Big Five (California politics)
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- This article is about the informal political institution in California. For other uses, see Big Five (disambiguation).
The Big Five is an informal institution of California state government, consisting of the governor, the Assembly speaker, the Assembly minority leader, the Senate president pro tempore, and the Senate minority leader. Members of the Big Five meet in private to negotiate California's state government budget. Because the party caucus leaders in California's legislature also control the party's legislative campaign funds and the majority party leaders control legislative committee and office assignments, the leaders wield tremendous power over their caucus members. They are thus usually able to guarantee their caucus's votes in Big Five meetings. Therefore, if all five members agree to a budget, it will likely pass into law.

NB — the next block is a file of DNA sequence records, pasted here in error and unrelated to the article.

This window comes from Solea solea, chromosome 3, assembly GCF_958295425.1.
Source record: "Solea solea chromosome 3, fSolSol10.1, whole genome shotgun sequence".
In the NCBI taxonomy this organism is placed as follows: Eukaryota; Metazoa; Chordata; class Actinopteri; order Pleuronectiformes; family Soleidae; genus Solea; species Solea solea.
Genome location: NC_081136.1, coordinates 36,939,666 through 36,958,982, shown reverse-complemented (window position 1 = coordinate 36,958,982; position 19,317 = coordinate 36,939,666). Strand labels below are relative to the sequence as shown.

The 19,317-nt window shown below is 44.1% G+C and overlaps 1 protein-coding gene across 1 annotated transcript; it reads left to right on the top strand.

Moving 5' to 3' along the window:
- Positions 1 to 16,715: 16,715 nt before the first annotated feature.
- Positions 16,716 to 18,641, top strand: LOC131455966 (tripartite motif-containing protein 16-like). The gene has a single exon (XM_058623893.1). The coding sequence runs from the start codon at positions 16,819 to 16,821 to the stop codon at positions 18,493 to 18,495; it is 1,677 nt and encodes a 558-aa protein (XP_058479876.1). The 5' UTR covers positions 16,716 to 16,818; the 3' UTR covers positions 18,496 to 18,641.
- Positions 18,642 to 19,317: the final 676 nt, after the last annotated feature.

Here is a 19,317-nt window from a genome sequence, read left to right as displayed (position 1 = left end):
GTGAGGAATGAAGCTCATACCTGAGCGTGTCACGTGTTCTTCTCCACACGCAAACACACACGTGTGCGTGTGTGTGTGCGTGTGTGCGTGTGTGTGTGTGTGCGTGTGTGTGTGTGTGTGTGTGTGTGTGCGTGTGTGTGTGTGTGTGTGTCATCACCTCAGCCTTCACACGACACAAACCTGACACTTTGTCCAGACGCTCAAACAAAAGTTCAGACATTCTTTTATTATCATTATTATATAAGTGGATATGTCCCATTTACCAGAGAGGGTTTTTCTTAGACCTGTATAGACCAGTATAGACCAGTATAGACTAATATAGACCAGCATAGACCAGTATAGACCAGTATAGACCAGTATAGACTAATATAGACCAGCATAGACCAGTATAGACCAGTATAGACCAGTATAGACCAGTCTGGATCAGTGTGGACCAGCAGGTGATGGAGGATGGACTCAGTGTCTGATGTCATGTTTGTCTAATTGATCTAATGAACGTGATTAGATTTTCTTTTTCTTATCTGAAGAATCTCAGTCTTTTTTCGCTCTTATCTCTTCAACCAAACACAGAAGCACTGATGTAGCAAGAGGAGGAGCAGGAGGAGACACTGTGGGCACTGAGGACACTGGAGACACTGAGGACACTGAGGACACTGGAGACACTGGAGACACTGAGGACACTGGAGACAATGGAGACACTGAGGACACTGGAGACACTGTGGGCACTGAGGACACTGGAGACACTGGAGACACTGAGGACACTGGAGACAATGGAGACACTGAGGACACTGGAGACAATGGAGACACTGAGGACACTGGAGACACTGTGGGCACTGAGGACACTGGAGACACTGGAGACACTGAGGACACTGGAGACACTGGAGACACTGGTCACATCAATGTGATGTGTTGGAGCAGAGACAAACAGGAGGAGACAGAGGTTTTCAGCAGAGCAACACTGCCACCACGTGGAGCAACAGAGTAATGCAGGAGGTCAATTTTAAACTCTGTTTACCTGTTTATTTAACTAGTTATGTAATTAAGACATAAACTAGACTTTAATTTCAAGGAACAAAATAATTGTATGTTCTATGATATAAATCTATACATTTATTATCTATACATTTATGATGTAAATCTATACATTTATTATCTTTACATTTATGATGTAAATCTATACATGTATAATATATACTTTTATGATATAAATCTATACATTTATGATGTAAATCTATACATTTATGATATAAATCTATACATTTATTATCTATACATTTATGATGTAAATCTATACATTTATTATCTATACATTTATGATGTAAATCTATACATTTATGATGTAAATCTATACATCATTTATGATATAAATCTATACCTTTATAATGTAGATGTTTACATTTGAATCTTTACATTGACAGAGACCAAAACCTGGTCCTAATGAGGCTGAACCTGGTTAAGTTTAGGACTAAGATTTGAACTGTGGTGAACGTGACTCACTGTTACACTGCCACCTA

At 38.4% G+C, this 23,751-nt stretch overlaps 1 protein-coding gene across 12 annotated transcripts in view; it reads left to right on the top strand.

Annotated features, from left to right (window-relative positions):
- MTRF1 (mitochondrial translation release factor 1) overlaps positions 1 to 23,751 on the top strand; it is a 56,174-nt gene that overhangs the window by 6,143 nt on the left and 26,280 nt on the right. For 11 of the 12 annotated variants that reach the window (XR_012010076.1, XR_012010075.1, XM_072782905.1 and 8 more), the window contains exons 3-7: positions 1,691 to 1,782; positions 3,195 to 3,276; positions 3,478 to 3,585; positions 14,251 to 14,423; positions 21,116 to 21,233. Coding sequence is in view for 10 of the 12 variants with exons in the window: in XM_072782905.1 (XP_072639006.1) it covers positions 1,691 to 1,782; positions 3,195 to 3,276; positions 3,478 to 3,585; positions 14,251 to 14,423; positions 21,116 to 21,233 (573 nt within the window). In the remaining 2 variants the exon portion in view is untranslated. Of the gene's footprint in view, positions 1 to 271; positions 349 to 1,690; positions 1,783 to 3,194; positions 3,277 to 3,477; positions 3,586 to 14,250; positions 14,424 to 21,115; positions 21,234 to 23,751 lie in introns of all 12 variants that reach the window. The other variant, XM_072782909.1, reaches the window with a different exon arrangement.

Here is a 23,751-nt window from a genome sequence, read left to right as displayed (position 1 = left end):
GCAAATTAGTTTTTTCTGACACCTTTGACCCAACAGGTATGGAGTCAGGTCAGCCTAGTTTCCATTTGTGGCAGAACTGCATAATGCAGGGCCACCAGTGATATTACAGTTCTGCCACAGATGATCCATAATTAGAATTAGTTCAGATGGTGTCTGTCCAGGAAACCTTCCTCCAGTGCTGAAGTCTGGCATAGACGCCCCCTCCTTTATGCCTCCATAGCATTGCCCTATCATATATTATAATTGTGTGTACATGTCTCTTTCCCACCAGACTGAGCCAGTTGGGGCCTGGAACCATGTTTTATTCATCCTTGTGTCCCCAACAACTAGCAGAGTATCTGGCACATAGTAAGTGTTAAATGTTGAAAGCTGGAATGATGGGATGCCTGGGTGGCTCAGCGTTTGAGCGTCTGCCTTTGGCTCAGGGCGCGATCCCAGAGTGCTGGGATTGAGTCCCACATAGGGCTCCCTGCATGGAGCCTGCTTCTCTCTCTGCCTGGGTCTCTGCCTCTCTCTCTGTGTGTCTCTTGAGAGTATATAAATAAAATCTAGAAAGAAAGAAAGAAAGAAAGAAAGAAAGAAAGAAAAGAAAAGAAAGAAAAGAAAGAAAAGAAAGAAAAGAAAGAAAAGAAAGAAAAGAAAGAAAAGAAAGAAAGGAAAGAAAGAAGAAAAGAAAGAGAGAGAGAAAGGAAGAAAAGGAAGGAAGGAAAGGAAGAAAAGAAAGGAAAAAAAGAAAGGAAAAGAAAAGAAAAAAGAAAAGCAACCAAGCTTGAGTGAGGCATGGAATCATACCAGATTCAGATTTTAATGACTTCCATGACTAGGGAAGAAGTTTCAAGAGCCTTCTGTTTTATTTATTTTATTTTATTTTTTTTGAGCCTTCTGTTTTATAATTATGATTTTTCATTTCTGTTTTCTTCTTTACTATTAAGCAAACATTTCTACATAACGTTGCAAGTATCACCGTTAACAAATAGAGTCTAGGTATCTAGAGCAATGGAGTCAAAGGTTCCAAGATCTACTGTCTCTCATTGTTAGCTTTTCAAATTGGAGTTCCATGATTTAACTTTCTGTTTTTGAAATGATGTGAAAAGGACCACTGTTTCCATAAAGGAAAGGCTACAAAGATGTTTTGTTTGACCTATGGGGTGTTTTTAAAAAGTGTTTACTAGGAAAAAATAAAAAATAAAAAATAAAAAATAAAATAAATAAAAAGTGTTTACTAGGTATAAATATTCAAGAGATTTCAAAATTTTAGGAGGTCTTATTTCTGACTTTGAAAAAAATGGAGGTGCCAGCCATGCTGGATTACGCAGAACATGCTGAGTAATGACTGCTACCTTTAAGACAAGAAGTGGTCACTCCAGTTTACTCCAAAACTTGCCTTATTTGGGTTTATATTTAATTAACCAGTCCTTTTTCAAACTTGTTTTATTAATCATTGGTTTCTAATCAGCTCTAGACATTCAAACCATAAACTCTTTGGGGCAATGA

- Current members
- Governor: Jerry Brown (Democrat)
- Assembly Speaker: John Pérez (Democrat)
- Assembly Minority Leader: Connie Conway (Republican)
- Senate President pro tempore: Darrell Steinberg (Democrat)
- Senate Minority Leader: Bob Dutton (Republican)
During budget talks in 2011, five Republican state senators broke with their party and were willing to negotiate with Governor Jerry Brown about placing propositions on the ballot to extend tax increases. The five senators, known as the "GOP 5" as a tribute to the "big 5", were: Tom Berryhill, Sam Blakeslee, Anthony Cannella, Bill Emmerson, and Tom Harman.
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